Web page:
Gramum's Christmas Cake Recipe

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 Updated 22/06/2015

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An excellent Christmas cake recipe passed down through many generations. Originates from Tring in Hertfordshire, England. Traditionally served at Christmas teatime.


  • 12oz (1 1/2 cups) raisins
  • 1lb (2 cups) currants
  • 12oz (1 1/2 cups) sultanas
  • 4oz (1/2 cup) almonds
  • 6oz (3/4 cup) mixed peel
  • 12oz (1 3/4 cups) moist brown sugar
  • 4oz (1/2 cup) glace/candied cherries
  • grated rind of half a lemon and the juice of 1 lemon
  • 12oz (1 1/2 cups) unsalted butter
  • 6 eggs
  • 12oz (3 cups) plain flour
  • 1/2 level teaspoon cinnamon
  • 1/2 level teaspoon nutmeg
  • 1 level teaspoon mixed spice
  • 1 level tablespoon black treacle
  • at least 2 tablespoons brandy, rum or sherry as preferred plus extra to "feed" cake when baked.
(see measure conversions for more information on quantites)


  1. Grease a 9-10 inch tin.
  2. Cream butter, sugar and grated lemon rind until light and fluffy.
  3. Beat in eggs, one at a time.
  4. Mix dry ingredients together well.
  5. Add to creamed butter etc.
  6. Add treacle.
  7. Combine thoroughly.
  8. Mix in the chosen alcohol and lemon juice (add a little extra if the mixture seems too stiff) to form a dropping consistency.
  9. Turn into lined tin, ensure there are no pockets of air and the surface of the mixture is flat.
  10. Tie a double band of brown paper around the tin approximately 3 inches above the rim of the tin.
  11. Place in oven one rung below the middle at 160 degrees centigrade (see temperature conversions).
  12. Bake for 2 hours and then reduce heat to 150 degrees centigrade for a further 1 1/2 - 2 hours.
  13. Leave the cake to cool in the tin.
  14. Remove paper and turn cake upside down and make holes with a steel knitting needle or cocktail stick.
  15. Pour in extra spirit and leave cake upside down until the spirit has been absorbed.
  16. Wrap the cake in fresh grease proof paper and leave for at least 48 hours before icing.
  17. Before icing, the cake can be stored for up to 2 months wrapped in foil.
  18. Keep "feeding" the cake with alcohol until you are ready to put almond icing and then royal icing onto it.

Prep Time: 30 minutes

Cook Time: 240 minutes

Yield: 6 - 10 portions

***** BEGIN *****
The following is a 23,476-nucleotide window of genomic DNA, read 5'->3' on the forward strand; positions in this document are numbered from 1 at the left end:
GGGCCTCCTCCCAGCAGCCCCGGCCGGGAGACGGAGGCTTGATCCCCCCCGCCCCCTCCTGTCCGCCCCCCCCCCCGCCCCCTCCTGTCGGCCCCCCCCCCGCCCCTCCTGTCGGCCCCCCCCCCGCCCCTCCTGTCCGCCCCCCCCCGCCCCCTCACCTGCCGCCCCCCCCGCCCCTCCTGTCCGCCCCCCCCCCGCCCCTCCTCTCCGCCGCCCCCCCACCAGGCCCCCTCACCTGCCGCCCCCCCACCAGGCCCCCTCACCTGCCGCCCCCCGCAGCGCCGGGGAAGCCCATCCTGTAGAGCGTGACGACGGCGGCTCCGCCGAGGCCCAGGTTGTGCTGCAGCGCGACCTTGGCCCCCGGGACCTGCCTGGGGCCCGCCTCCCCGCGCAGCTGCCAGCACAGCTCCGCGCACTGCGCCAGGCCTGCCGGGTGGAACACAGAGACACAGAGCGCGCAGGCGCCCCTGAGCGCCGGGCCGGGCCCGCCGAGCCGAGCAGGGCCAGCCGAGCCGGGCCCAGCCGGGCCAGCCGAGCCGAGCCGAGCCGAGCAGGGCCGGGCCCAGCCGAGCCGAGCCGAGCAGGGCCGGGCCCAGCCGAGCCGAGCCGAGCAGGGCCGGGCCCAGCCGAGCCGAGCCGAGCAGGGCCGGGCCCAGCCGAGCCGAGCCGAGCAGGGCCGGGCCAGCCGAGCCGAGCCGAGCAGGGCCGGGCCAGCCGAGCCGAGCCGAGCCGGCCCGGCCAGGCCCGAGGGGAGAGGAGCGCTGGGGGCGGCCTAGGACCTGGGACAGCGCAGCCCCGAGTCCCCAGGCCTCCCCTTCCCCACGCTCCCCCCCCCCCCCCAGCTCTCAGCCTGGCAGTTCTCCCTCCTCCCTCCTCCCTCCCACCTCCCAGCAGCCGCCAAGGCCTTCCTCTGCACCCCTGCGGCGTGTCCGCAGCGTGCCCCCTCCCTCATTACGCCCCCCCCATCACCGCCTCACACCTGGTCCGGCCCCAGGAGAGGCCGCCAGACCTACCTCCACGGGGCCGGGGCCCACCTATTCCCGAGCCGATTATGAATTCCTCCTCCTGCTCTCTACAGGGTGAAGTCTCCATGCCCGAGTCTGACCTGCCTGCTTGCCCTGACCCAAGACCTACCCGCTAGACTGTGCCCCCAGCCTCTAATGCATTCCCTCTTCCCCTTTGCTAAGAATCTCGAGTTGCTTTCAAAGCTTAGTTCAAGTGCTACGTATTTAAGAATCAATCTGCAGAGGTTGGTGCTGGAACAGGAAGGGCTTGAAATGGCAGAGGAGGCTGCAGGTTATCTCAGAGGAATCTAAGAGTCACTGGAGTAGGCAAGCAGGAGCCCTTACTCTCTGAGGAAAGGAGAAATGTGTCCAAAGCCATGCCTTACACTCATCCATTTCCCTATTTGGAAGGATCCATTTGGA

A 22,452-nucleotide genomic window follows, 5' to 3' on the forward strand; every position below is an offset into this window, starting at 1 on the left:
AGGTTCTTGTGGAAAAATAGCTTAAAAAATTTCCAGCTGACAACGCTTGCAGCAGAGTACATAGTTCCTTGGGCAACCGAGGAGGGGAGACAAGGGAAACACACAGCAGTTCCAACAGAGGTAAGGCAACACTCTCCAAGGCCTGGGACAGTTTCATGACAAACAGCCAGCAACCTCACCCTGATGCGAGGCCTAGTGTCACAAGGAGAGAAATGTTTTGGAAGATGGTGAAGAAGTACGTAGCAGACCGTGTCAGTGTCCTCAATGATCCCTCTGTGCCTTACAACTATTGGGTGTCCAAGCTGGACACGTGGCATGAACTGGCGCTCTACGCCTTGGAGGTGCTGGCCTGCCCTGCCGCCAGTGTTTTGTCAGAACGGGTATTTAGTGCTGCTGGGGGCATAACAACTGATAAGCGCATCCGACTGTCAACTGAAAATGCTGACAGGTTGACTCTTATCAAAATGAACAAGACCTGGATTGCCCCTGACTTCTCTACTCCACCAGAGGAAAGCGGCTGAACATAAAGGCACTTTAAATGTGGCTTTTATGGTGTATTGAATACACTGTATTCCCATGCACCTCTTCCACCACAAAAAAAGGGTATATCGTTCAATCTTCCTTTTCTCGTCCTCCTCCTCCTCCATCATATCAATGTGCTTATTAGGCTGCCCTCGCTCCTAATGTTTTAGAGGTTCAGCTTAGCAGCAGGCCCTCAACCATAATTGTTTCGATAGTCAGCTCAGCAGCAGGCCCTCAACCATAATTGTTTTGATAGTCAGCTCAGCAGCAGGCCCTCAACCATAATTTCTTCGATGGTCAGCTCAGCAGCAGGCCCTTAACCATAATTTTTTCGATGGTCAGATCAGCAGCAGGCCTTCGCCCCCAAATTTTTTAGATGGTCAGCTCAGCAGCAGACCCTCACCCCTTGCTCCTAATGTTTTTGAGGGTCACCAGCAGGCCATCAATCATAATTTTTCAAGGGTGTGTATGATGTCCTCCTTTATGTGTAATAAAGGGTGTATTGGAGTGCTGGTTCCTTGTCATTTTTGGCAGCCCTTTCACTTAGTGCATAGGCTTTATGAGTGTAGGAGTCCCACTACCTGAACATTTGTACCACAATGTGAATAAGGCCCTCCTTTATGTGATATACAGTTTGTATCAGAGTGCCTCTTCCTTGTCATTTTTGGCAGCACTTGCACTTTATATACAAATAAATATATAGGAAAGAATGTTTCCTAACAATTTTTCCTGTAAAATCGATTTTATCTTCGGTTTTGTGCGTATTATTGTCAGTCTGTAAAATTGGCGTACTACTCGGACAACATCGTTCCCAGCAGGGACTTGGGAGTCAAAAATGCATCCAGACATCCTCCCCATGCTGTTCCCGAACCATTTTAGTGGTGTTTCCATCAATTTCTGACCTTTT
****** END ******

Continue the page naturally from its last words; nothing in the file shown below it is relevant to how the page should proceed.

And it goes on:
I have used this cake recipe every year for the last 6 years every one who has had one or a piece of Christmas cake can't believe how rich moist and fantastic tast thank you so much for this cake 10 out of 10
#44 - alan - 11/12/2015 - 11:53
I'm really looking forward to making this cake at Christmas. One of my friends pointed me to your site and I'm impressed with the number or recipes.
#43 - peter - 06/22/2015 - 06:27
Please can u tell me how to make almond icing and royal icing and a photo
#42 - Rizmina Riyas - 12/08/2010 - 08:59
Is this cake light or dark?
#41 - Gloria Upton - 11/15/2010 - 10:49
i like the christman cake recipe pls could you send it to my mail box for thanks
#40 - - 11/08/2010 - 08:34
hi, could you please tell me, if i were to make this cake with this recipe, but put it into smaller cake tins[i.e like little individual cheesecake tins] would it still work and also how long would i have to bake them for? many thanks for your input
#39 - anne mestre - 11/07/2010 - 05:37
could you gave me a recipe for a 12" xmas cake please
#38 - rose - 11/03/2010 - 13:23
I loved your recipe Ithink it really looks so yummy which I will be doing it next week so when christmas comes we can have it and I will be passing your recipe to my indian friends please send more or your yummy recipes thank you
#37 - Ranju - 11/02/2010 - 05:02
Is Irish cream whiskey a suitable alcoholic drink to feed a Christmas cake with? I have quite a lot of whiskey left and need to find a use for it.
#36 - J M - 10/23/2010 - 08:41
Keep the cake moist by making holes in the bottom with a knitting needle and "feeding"brandy into the holes on a weekly basis.
#35 - mary - 10/07/2010 - 04:15
I have been looking for an traditional xmas cake and easy step cake making.
Is this a moist or dry Christmas cake?
Have you any tips on how to keep your cake moist?
#34 - emmy - 10/06/2010 - 10:25
I would love to have the recipe passed down from Grandma for the Xmas Cake that has just been shown on TV but I did not have a pen handy Sunday 29th August 2010 It looked delicious
#33 - Doris Goldie - 08/29/2010 - 03:09
No. One cup of flour = 4oz. Therefore 3 cups = 12oz.
#32 - mary - 12/31/2009 - 10:20
needs it 3 cups flour or 12oz?
#31 - dave - 12/31/2009 - 09:58
help me bake cake
#30 - jasper - 12/24/2009 - 05:58
i want a christmas recipe for dinner
#29 - anna - 12/21/2009 - 12:56
this cake allways turns out a mess but finally i have made it and it is nice
#28 - alison - 12/20/2009 - 10:58